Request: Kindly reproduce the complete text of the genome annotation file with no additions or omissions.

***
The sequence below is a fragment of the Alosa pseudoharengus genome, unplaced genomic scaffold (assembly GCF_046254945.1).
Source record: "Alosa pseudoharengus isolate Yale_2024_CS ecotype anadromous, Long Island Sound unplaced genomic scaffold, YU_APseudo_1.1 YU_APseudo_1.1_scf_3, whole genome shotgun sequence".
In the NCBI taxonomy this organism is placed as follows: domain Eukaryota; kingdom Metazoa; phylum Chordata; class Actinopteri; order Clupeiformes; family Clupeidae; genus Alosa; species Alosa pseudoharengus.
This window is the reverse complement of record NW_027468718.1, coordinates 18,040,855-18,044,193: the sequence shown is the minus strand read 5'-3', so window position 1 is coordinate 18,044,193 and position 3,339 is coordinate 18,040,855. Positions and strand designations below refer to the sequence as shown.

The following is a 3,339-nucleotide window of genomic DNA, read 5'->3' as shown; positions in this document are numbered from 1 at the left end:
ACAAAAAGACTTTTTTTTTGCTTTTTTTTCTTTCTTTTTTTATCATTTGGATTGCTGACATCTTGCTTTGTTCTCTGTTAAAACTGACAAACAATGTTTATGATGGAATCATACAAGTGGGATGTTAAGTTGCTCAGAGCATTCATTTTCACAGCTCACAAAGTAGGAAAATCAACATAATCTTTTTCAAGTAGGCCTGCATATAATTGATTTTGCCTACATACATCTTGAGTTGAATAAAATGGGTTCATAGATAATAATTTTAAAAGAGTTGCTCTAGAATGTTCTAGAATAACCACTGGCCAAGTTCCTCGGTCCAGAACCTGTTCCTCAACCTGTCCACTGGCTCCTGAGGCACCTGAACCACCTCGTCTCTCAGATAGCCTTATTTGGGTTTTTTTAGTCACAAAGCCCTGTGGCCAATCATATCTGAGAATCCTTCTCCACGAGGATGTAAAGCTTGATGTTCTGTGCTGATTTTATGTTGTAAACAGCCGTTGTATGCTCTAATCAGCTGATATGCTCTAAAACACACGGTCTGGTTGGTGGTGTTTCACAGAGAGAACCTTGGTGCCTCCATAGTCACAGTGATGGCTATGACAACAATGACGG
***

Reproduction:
The sequence below is a fragment of the Alosa pseudoharengus genome, unplaced genomic scaffold (assembly GCF_046254945.1).
Source record: "Alosa pseudoharengus isolate Yale_2024_CS ecotype anadromous, Long Island Sound unplaced genomic scaffold, YU_APseudo_1.1 YU_APseudo_1.1_scf_3, whole genome shotgun sequence".
In the NCBI taxonomy this organism is placed as follows: domain Eukaryota; kingdom Metazoa; phylum Chordata; class Actinopteri; order Clupeiformes; family Clupeidae; genus Alosa; species Alosa pseudoharengus.
This window is the reverse complement of record NW_027468718.1, coordinates 18,040,855-18,044,193: the sequence shown is the minus strand read 5'-3', so window position 1 is coordinate 18,044,193 and position 3,339 is coordinate 18,040,855. Positions and strand designations below refer to the sequence as shown.

The following is a 3,339-nucleotide window of genomic DNA, read 5'->3' as shown; positions in this document are numbered from 1 at the left end:
ACAAAAAGACTTTTTTTTTGCTTTTTTTTCTTTCTTTTTTTATCATTTGGATTGCTGACATCTTGCTTTGTTCTCTGTTAAAACTGACAAACAATGTTTATGATGGAATCATACAAGTGGGATGTTAAGTTGCTCAGAGCATTCATTTTCACAGCTCACAAAGTAGGAAAATCAACATAATCTTTTTCAAGTAGGCCTGCATATAATTGATTTTGCCTACATACATCTTGAGTTGAATAAAATGGGTTCATAGATAATAATTTTAAAAGAGTTGCTCTAGAATGTTCTAGAATAACCACTGGCCAAGTTCCTCGGTCCAGAACCTGTTCCTCAACCTGTCCACTGGCTCCTGAGGCACCTGAACCACCTCGTCTCTCAGATAGCCTTATTTGGGTTTTTTTAGTCACAAAGCCCTGTGGCCAATCATATCTGAGAATCCTTCTCCACGAGGATGTAAAGCTTGATGTTCTGTGCTGATTTTATGTTGTAAACAGCCGTTGTATGCTCTAATCAGCTGATATGCTCTAAAACACACGGTCTGGTTGGTGGTGTTTCACAGAGAGAACCTTGGTGCCTCCATAGTCACAGTGATGGCTATGACAACAATGACGG